Google is hoping to pressure Amazon into selling Google’s products by taking away access to the world’s most widely watched video service. Unless a truce is reached, YouTube will stop working on Fire TV on Jan. 1. YouTube was supposed to disappear from the Echo Show Tuesday, although Amazon has previously found ways to make unauthorized versions of YouTube available on that device.

RELATED: Should you sign up for YouTube TV?

The dispute between Amazon and Google mirrors the face-offs that occasionally crop up between pay-TV providers and TV networks when it comes time to re-negotiate their deals.

But in this instance, the two tech heavyweights aren’t fighting over licensing fees. Instead, they are jockeying to position their gadgets and, by extension, their digital services into homes as internet-connected appliances and devices become more deeply ingrained in people’s lives.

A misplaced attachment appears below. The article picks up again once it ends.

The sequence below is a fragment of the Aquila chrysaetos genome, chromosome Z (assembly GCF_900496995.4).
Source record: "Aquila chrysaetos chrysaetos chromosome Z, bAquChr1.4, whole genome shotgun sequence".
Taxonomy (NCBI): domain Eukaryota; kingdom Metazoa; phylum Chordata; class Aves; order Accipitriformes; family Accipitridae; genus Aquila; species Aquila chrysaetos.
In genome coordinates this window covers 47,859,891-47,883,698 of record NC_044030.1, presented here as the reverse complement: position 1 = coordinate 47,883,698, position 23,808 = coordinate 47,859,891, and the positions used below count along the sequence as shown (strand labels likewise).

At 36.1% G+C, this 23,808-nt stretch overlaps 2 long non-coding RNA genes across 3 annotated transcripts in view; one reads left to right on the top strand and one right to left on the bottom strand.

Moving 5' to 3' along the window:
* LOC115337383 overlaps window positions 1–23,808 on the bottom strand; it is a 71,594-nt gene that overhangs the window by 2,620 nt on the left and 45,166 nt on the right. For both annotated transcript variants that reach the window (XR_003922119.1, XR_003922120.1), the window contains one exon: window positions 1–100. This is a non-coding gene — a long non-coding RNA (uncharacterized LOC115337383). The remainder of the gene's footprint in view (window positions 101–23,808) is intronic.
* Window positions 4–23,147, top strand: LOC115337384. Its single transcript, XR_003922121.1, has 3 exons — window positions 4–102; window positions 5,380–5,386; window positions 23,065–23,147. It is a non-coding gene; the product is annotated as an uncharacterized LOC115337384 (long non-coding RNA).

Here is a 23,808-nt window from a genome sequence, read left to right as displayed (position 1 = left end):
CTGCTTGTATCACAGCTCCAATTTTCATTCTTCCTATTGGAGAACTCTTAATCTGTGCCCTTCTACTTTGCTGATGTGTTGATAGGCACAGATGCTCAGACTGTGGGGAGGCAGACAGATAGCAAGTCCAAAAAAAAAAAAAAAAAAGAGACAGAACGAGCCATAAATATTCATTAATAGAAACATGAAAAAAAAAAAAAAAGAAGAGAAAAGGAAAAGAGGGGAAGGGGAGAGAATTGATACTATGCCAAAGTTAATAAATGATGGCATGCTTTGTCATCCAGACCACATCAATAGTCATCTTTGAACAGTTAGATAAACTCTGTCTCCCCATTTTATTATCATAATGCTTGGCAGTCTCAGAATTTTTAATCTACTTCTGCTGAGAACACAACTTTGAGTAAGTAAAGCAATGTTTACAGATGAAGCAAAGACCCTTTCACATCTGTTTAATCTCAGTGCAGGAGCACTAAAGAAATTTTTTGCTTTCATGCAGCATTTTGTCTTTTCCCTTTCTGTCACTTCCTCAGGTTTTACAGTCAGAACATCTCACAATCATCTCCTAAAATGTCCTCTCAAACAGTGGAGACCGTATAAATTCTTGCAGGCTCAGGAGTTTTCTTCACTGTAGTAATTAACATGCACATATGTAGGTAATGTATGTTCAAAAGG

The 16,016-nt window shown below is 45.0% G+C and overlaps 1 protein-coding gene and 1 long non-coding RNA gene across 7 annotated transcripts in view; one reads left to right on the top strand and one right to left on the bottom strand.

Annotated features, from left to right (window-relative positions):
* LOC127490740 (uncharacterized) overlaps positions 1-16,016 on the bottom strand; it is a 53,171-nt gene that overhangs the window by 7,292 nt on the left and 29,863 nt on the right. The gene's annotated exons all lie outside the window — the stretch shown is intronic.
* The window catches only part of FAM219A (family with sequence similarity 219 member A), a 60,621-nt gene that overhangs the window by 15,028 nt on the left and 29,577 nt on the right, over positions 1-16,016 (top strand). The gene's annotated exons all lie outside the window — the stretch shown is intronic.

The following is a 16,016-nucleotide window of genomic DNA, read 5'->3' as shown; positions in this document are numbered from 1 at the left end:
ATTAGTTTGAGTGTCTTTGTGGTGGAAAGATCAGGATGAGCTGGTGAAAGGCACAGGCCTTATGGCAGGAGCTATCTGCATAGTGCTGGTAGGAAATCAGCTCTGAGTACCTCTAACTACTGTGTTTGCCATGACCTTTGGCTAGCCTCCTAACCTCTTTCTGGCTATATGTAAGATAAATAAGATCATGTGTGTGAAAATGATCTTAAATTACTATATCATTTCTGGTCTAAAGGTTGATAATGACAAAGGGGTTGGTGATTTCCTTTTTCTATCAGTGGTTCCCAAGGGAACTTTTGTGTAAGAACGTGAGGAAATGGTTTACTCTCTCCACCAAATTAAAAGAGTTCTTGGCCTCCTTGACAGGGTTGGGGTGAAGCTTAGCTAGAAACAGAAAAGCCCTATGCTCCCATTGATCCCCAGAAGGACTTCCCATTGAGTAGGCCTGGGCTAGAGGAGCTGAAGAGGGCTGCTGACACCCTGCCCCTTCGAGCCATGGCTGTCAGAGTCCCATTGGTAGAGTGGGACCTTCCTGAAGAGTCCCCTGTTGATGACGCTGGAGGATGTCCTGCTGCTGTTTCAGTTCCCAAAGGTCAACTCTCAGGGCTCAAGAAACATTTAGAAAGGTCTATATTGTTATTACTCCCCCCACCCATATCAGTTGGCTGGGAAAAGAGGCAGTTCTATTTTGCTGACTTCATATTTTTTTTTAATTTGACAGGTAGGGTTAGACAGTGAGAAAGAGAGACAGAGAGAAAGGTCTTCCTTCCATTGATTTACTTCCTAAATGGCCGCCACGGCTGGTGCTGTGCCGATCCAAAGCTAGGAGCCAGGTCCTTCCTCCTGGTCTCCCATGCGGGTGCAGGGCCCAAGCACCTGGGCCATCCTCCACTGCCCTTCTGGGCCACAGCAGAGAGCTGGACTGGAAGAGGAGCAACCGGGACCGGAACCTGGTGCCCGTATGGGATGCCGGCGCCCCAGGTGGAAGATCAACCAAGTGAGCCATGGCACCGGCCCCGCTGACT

The bickering between Google and Amazon has been going on several years as they have ratcheted up the competition with each other. One of the first signs that the companies were at odds came when Amazon redesigned Google’s Android mobile software for its Kindle tablets. Two years ago, Amazon ousted Chromecast from its store, even though that device had previously been its top-selling electronics gadget.

The latest standoff between Google and Amazon was ridiculed by a trade association of high-speed internet providers. The group, USTelecom, has been trying to persuade skeptics that internet providers will preserve equal access to all digital services, even if the Federal Communications Commission adopts a proposal to rescind current “net neutrality” regulations .